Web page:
Every October, hunters descend on our town. Some are novices and some are professionals, but everyone comes prepared with boots and a knife. Fortunately for everyone, this group is only hunting for mushrooms. Organized by the New York Mycological Society (NYMS), experts in the field of mycology lead a mushroom foray into Tallman Park to study, document, and catalogue the species found in our extremely fungi-fertile area.
Under human rights law, physical force may only be used against students where it is absolutely necessary to protect a child or others, and even then the principle of the minimum necessary amount of force for the shortest period of time must apply. Physical force with intent to punish is never acceptable, and is especially abusive when used to punish students for conduct related to their disabilities.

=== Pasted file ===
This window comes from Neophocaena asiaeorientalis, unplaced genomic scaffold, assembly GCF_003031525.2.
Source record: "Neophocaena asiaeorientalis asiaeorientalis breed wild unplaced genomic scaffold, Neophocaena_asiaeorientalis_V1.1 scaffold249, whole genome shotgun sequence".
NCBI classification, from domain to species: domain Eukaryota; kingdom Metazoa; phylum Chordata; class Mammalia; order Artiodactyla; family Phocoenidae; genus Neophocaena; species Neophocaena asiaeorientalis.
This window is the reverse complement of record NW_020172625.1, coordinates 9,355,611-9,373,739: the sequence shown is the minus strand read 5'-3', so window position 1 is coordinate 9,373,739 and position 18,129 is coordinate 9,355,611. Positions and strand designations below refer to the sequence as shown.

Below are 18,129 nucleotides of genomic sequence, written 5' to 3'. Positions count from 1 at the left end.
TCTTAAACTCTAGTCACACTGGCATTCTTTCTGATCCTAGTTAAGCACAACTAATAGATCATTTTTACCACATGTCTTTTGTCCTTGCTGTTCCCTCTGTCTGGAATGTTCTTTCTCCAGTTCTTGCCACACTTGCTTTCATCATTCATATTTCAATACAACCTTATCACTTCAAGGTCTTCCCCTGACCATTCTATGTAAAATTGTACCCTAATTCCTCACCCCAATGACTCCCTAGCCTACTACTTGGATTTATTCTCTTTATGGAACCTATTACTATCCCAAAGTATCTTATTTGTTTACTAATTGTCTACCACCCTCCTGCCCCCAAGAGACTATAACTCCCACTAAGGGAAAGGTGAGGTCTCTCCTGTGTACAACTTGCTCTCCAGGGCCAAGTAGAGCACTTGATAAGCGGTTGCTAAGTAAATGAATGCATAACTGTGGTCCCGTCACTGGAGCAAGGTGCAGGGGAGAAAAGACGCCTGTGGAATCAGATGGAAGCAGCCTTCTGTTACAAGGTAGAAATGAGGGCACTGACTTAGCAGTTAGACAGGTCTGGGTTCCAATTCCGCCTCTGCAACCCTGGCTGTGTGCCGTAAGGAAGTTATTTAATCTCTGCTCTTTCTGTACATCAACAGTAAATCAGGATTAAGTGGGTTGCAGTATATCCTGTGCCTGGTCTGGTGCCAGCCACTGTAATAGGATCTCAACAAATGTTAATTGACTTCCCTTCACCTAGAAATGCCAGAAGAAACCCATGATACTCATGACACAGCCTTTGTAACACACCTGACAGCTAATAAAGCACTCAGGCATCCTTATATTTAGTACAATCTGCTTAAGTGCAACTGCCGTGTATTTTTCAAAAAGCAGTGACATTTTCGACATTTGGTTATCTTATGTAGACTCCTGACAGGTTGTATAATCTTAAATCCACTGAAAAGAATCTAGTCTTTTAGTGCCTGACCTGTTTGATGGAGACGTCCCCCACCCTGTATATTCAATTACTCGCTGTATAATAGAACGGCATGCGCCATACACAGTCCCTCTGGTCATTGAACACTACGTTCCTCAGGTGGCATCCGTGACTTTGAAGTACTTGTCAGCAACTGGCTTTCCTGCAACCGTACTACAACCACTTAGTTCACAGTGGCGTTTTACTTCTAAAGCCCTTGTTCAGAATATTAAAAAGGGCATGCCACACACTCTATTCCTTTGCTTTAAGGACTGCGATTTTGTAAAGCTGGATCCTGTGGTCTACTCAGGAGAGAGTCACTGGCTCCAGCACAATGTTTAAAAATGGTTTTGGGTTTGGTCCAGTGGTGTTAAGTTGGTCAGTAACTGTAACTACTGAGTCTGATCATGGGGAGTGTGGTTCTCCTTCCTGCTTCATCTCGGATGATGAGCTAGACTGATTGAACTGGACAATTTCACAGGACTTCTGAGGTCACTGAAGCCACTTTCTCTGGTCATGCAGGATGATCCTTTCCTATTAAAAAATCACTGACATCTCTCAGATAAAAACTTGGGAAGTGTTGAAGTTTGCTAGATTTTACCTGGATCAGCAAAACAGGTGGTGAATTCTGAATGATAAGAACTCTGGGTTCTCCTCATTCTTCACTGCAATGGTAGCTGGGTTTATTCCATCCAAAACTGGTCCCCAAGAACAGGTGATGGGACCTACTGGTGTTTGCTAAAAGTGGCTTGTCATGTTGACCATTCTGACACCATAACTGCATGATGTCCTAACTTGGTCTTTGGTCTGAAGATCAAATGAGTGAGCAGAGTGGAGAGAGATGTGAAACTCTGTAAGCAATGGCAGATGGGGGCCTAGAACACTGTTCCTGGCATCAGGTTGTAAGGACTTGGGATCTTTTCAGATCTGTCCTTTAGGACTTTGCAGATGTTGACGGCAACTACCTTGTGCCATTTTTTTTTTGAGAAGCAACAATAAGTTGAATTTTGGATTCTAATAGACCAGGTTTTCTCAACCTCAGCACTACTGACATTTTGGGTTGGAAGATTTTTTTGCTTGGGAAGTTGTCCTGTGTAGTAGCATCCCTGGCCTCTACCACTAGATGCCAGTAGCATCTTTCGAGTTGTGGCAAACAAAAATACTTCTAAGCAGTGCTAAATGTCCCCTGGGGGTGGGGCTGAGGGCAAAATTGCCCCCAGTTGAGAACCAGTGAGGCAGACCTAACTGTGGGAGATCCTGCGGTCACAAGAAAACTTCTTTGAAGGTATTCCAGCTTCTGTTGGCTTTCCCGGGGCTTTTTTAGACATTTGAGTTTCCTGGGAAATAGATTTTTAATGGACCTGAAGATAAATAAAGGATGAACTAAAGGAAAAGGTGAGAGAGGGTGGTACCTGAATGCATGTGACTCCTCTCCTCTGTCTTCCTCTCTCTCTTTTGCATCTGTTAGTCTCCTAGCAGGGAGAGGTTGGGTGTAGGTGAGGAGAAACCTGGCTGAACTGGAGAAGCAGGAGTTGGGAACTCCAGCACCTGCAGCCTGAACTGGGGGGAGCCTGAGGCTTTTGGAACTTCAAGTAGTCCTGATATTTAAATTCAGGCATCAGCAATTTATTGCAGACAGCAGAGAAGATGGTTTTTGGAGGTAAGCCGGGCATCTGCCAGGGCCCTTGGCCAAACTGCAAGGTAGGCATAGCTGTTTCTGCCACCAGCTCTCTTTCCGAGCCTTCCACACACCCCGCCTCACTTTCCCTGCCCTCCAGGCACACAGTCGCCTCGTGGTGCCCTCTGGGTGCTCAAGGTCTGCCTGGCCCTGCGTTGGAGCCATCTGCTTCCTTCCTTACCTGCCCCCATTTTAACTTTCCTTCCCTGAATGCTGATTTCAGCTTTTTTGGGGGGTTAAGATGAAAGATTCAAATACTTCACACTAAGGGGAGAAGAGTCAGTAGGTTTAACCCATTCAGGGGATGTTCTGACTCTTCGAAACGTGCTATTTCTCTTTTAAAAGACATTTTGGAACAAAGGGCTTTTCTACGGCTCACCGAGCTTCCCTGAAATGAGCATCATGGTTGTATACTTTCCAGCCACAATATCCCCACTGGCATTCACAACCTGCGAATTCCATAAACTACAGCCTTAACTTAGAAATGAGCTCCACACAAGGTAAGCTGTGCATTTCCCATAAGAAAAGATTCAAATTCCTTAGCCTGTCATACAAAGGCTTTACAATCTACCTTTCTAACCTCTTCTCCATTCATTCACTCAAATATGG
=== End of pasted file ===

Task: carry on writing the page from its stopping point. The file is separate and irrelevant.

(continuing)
International instruments, including the UN Convention on the Rights of the Child, the UN Convention Against Torture and Other Cruel, Inhuman or Degrading Treatment or Punishment, and the UN Convention on the Rights of Persons with Disabilities, prohibit the use of cruel, inhuman, or degrading treatment, regardless of circumstance. Corporal punishment also violates other human rights, including the right to security of person and the right to nondiscrimination. Corporal punishment infringes on the right to education. The UN Committee on Economic, Social and Cultural Rights, in General Comment 13 (on the right to education), not only describes corporal punishment as "inconsistent with the fundamental guiding principle of human rights law" but "welcomes initiatives taken by some States parties which actively encourage the schools to introduce 'positive,' non-violent approaches to school discipline."21